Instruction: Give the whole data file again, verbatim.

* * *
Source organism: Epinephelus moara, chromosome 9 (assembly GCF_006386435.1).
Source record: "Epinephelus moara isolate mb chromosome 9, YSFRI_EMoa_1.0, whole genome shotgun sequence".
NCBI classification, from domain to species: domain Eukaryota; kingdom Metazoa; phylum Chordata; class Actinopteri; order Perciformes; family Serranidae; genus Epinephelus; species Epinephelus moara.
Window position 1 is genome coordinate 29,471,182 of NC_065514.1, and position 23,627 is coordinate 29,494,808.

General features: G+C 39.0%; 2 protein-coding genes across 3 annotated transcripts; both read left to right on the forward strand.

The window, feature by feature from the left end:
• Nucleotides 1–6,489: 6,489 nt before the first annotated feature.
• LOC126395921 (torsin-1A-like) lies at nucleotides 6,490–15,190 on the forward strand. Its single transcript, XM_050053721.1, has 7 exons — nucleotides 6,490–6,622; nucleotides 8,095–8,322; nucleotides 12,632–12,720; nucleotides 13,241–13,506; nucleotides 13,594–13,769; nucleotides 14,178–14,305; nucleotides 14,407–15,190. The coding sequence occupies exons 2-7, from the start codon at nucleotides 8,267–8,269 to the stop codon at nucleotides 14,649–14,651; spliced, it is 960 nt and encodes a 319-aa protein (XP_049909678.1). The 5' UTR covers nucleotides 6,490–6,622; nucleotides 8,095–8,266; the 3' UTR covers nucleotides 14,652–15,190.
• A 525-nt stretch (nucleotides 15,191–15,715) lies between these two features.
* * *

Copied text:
Source organism: Epinephelus moara, chromosome 9 (assembly GCF_006386435.1).
Source record: "Epinephelus moara isolate mb chromosome 9, YSFRI_EMoa_1.0, whole genome shotgun sequence".
NCBI classification, from domain to species: domain Eukaryota; kingdom Metazoa; phylum Chordata; class Actinopteri; order Perciformes; family Serranidae; genus Epinephelus; species Epinephelus moara.
Window position 1 is genome coordinate 29,471,182 of NC_065514.1, and position 23,627 is coordinate 29,494,808.

General features: G+C 39.0%; 2 protein-coding genes across 3 annotated transcripts; both read left to right on the forward strand.

The window, feature by feature from the left end:
• Nucleotides 1–6,489: 6,489 nt before the first annotated feature.
• LOC126395921 (torsin-1A-like) lies at nucleotides 6,490–15,190 on the forward strand. Its single transcript, XM_050053721.1, has 7 exons — nucleotides 6,490–6,622; nucleotides 8,095–8,322; nucleotides 12,632–12,720; nucleotides 13,241–13,506; nucleotides 13,594–13,769; nucleotides 14,178–14,305; nucleotides 14,407–15,190. The coding sequence occupies exons 2-7, from the start codon at nucleotides 8,267–8,269 to the stop codon at nucleotides 14,649–14,651; spliced, it is 960 nt and encodes a 319-aa protein (XP_049909678.1). The 5' UTR covers nucleotides 6,490–6,622; nucleotides 8,095–8,266; the 3' UTR covers nucleotides 14,652–15,190.
• A 525-nt stretch (nucleotides 15,191–15,715) lies between these two features.